HavdalahNone of what I just quoted is rock-solid evidence that Martyr’s declaration of Sunday as the proper meeting day for Christians was motivated by supersessionistic ideology (and it was stated above that Martyr was probably not anti-Semitic), but it does open the door to the possibility that Martyr may not have been operating purely on his understanding of scripture. Based on my understanding of early supersessionistic bias and the church fathers (See my four-part article ”Origins of Supersessionism in the Church” in issues 109-112 of Messiah Journal), I believe there was a focused effort to create a set of practices of worship that specifically separated the budding Gentile Christian Church from its Jewish origins and heritage, replacing the Jewish institutions to which Paul and the other Apostles were accustomed with completely separate rituals, including a calendar disconnected from the Jewish holy days.

Please keep in mind that I have no problem with Christianity choosing a day of the week for corporate worship, but I consider it a tradition based on an emerging (in the mid-second century) reverence for the day of Jesus’ resurrection, not necessarily on a decision of Paul or any of the other Apostles.

Breaking Bread

Depending on the translation you’re using for Acts 20:7, the words the NRSV Bible renders as “break bread” are also read as “the Lord’s Supper” (New Living Translation) or “break the Eucharist” (Aramaic Bible in Plain English). Actually, all of the other translations I’m looking at just say “break bread”. I can’t access the Greek for this term, so I don’t know if it contains something that doesn’t translate into English, but, as Sigmund Freud is supposed to have said, ”Sometimes a cigar is just a cigar.” In other words, just because something is longer than it is wide, doesn’t mean it’s a phallic symbol.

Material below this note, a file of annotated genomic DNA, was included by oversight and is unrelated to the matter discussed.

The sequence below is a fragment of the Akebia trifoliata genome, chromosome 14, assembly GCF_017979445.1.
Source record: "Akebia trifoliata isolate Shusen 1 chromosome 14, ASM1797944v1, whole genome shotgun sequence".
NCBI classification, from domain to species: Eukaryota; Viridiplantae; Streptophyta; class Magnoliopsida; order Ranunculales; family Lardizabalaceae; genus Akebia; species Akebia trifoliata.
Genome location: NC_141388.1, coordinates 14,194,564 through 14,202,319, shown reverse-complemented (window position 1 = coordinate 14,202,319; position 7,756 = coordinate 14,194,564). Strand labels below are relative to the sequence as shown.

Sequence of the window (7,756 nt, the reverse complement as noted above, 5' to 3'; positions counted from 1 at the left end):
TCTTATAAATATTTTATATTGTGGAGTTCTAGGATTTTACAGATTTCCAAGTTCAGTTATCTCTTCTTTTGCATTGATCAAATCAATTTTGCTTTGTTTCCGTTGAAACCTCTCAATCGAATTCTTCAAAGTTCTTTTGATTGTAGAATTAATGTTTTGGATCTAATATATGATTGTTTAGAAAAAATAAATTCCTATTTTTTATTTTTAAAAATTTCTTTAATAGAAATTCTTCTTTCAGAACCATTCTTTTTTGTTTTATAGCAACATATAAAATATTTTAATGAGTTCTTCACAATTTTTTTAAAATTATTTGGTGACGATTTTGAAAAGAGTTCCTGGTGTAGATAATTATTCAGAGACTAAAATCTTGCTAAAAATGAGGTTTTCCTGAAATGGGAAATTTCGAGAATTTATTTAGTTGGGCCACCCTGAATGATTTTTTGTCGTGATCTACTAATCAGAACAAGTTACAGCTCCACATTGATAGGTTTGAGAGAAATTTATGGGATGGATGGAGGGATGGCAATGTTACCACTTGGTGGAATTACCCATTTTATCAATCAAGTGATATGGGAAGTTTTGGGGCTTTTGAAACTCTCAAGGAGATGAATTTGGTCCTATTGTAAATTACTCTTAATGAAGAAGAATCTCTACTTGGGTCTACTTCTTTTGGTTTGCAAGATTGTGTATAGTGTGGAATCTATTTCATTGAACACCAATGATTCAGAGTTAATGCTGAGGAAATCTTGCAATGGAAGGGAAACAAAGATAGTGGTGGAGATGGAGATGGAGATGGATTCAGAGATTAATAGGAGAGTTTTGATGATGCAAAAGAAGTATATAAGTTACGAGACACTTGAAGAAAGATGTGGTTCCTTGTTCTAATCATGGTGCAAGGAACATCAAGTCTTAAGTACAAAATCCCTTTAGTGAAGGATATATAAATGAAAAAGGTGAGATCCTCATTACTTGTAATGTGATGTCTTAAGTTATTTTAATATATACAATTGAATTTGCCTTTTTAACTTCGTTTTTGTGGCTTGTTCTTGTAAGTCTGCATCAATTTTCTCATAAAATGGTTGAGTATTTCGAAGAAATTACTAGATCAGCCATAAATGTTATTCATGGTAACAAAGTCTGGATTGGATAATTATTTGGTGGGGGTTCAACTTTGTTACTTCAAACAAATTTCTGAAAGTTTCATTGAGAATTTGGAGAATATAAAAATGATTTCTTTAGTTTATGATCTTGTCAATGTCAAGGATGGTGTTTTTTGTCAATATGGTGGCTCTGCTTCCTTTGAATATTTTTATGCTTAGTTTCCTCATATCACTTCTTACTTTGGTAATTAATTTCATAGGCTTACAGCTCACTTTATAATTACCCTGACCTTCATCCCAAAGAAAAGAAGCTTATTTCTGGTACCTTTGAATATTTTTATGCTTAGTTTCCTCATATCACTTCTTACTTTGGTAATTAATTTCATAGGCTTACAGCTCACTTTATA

Applied to the current context, I might say, “Sometimes breaking bread is just breaking bread, grabbing a loaf and tearing it in two or more pieces.” The term “breaking bread,” as far as I know, could just as easily indicate a meal of fellowship. It’s typical to “break bread” with friends and companions as a sign of affiliation and trust. Why does it have to mean communion unless we’re trying to make this verse fit a later institution created by the Church?

We were gathered for the disciples came, A.V. and T.R.; discoursed with for preached unto, A.V.; intending for ready, A.V.; prolonged for continued, A.V. The first day of the week. This is an important evidence of the keeping of the Lord’s day by the Church as a day for their Church assemblies (see Luke 24:1, 30, 35; John 20:19, 26; 1 Corinthians 16:2). To break bread. This is also an important example of weekly communion as the practice of the first Christians. Comparing the phrase, “to break bread,” with St. Luke’s account of the institution of the Holy Eucharist (Luke 22:19) and the passages just quoted in Luke 24, and St. Paul’s language (1 Corinthians 10:16; 1 Corinthians 11:24), it is impossible not to conclude that the breaking of bread in the celebration of the Lord’s Supper is an essential part of the holy sacrament, which man may not for any specious reasons omit.

-from the Pulpit Commentary on Acts 20:7

The key scripture as far as “the Lord’s Supper” goes seems to be 1 Corinthians 11:17-34 but Acts 20:7 only mentions “breaking bread”. In comparison to that verse, almost all translations of 1 Corinthians 11:20 refer to “the Lord’s Supper”, so I can only imagine the original Greek is more specific here (only the Aramaic Bible in Plain English states, ”When therefore you assemble, it is not according to what is appropriate for the day of our Lord that you eat and drink.”).

I’m going to have to set the early initiation of what Christians call “communion” today to one side for the moment except to say that it is certainly not definitive that the group in Troas was assembled for the specific purpose of taking a weekly communion or Lord’s Supper. It’s even possible, as I mentioned above, that the very concept of a communion might have been a later invention of the Church.